Michael Hendricks, 57, of Tupelo recently celebrated his “first” birthday with family and friends after surviving an abdominal aortic aneurysm that almost took his life. On Jan. 16, 2019, Michael thought he had a kidney stone because of the sharp pains in his back. Michael started driving himself North Mississippi Medical Center-Tupelo but had to stop about half-way there and call for help because the pain was so intense. He arrived at the Emergency Department and was rushed to Surgical Services. “I looked around and thought there seemed to be more people in the room than you would need to take care of a kidney stone,” Michael said. “The next thing I remember is Dr. Stinson in the OR telling me that I had an abdominal aortic aneurysm.”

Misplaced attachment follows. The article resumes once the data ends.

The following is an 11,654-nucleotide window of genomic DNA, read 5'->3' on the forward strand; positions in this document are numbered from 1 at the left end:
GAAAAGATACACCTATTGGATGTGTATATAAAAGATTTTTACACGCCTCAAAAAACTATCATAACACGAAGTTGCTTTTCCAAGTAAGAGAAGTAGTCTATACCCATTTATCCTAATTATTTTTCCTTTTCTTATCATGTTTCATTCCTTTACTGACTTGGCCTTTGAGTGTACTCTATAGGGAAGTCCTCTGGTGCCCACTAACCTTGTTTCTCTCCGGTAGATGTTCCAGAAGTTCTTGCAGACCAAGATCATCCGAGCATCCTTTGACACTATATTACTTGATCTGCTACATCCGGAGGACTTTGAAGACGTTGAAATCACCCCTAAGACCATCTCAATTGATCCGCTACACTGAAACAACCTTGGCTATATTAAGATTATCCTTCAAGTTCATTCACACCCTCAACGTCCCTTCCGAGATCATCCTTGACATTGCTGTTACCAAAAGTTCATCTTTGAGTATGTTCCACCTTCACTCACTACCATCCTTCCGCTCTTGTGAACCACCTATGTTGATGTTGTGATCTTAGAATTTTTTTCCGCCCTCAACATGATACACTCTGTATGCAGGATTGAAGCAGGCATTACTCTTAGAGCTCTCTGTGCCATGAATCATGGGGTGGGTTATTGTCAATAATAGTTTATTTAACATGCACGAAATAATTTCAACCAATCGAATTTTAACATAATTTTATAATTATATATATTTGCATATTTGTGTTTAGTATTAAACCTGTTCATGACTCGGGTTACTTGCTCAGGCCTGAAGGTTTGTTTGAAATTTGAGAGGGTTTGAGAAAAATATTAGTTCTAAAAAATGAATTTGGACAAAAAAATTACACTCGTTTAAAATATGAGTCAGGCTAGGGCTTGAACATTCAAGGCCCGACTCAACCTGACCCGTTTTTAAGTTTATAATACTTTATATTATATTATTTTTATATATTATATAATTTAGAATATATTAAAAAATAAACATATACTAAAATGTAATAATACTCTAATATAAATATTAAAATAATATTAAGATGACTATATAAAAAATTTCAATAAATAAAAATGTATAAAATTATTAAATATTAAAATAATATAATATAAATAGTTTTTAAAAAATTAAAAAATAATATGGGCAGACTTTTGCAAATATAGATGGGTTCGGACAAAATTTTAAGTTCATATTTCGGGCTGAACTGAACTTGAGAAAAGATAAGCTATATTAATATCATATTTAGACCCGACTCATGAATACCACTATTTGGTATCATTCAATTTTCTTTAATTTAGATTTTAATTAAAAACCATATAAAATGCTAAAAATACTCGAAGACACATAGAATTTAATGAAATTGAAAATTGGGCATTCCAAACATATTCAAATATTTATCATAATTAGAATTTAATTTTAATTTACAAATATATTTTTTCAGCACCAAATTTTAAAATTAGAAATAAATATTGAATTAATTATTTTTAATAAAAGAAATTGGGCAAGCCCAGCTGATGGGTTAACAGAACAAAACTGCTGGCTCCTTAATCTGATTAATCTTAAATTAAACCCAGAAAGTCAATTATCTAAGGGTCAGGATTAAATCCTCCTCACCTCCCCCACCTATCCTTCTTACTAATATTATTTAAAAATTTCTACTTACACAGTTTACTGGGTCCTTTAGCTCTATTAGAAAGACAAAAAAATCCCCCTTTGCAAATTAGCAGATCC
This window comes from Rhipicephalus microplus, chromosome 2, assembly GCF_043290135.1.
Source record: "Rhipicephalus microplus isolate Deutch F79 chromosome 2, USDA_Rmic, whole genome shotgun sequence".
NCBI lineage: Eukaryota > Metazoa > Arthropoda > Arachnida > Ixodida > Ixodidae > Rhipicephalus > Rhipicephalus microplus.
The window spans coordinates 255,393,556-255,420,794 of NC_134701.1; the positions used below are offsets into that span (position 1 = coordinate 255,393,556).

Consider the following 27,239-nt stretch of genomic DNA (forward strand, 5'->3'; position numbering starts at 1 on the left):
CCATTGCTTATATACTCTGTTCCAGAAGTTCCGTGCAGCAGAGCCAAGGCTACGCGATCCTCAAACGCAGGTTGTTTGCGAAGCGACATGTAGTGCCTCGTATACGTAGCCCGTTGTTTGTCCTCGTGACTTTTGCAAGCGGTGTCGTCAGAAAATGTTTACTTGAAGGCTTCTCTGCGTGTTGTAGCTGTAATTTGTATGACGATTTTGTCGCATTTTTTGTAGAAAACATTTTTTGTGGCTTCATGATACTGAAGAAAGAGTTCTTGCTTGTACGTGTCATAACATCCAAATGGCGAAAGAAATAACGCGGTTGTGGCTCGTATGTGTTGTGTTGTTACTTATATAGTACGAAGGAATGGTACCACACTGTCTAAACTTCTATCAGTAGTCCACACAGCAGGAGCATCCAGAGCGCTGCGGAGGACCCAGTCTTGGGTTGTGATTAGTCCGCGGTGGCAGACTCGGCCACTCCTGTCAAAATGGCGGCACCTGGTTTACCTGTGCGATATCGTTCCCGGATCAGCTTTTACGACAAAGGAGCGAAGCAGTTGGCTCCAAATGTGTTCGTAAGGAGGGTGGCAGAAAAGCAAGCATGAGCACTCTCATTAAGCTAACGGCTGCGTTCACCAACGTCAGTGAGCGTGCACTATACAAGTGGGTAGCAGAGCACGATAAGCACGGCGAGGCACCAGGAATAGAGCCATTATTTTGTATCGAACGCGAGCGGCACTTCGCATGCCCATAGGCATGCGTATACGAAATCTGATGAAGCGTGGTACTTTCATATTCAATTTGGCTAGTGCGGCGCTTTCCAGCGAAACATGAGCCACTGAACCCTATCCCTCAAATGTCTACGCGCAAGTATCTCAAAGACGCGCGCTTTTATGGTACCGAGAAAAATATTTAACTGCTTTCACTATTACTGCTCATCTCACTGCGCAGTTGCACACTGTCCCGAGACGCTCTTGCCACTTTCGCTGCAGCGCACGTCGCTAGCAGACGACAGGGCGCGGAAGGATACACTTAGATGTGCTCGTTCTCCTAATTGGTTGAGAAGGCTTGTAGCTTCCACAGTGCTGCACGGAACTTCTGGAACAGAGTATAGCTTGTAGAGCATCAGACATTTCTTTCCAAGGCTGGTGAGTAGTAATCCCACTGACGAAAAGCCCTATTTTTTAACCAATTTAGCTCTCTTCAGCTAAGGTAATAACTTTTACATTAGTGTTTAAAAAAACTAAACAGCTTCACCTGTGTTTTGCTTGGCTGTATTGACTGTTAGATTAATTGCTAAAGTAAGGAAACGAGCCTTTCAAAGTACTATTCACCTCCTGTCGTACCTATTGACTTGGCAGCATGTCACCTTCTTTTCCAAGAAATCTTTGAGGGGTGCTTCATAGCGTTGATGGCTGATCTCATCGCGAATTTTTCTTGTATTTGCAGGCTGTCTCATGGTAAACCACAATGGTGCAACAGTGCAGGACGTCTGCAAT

“An aortic aneurysm is an enlargement or ‘bulge’ that develops in a weakened area within the largest artery in the body,” explains NMMC vascular surgeon Dr. Joey Stinson. “These can happen in the abdomen or in the chest. Without treatment, an aneurysm can burst and cause death.” Dr. Stinson performed an endovascular (or minimally-invasive) procedure in which he used a catheter to place a stent graft to reinforce the wall of the aorta from the inside and help keep the damaged area from rupturing.
Michael spent just over a week in the hospital, most of that in the Critical Care Unit. About a month later, he returned to work as a biology instructor at Itawamba Community College in Fulton. “I didn’t realize until later how close a call I had,” said Michael, who truly had cause to celebrate this year.